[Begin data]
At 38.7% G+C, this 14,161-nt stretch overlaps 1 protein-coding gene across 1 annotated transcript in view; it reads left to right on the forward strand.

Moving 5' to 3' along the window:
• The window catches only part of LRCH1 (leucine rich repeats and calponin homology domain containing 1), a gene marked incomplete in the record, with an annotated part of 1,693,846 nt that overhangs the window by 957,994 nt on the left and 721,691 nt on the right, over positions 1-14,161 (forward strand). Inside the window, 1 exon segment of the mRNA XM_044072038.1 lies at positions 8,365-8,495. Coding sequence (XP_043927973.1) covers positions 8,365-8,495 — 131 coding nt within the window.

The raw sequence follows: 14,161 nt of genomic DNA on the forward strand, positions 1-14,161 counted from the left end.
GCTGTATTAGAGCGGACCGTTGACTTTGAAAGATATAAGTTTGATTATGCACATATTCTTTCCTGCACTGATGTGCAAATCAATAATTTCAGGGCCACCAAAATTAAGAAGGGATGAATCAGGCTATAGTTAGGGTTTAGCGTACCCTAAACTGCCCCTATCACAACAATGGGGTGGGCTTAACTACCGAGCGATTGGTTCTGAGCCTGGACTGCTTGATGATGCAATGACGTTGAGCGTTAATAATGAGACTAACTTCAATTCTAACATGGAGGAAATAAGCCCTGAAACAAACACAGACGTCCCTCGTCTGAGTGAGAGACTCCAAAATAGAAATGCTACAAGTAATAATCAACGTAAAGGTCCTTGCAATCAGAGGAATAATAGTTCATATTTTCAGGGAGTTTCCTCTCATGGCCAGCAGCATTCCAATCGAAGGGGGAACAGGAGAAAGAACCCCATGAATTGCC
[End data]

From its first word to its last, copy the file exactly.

At 38.7% G+C, this 14,161-nt stretch overlaps 1 protein-coding gene across 1 annotated transcript in view; it reads left to right on the forward strand.

Moving 5' to 3' along the window:
• The window catches only part of LRCH1 (leucine rich repeats and calponin homology domain containing 1), a gene marked incomplete in the record, with an annotated part of 1,693,846 nt that overhangs the window by 957,994 nt on the left and 721,691 nt on the right, over positions 1-14,161 (forward strand). Inside the window, 1 exon segment of the mRNA XM_044072038.1 lies at positions 8,365-8,495. Coding sequence (XP_043927973.1) covers positions 8,365-8,495 — 131 coding nt within the window.

The raw sequence follows: 14,161 nt of genomic DNA on the forward strand, positions 1-14,161 counted from the left end.
GCTGTATTAGAGCGGACCGTTGACTTTGAAAGATATAAGTTTGATTATGCACATATTCTTTCCTGCACTGATGTGCAAATCAATAATTTCAGGGCCACCAAAATTAAGAAGGGATGAATCAGGCTATAGTTAGGGTTTAGCGTACCCTAAACTGCCCCTATCACAACAATGGGGTGGGCTTAACTACCGAGCGATTGGTTCTGAGCCTGGACTGCTTGATGATGCAATGACGTTGAGCGTTAATAATGAGACTAACTTCAATTCTAACATGGAGGAAATAAGCCCTGAAACAAACACAGACGTCCCTCGTCTGAGTGAGAGACTCCAAAATAGAAATGCTACAAGTAATAATCAACGTAAAGGTCCTTGCAATCAGAGGAATAATAGTTCATATTTTCAGGGAGTTTCCTCTCATGGCCAGCAGCATTCCAATCGAAGGGGGAACAGGAGAAAGAACCCCATGAATTGCC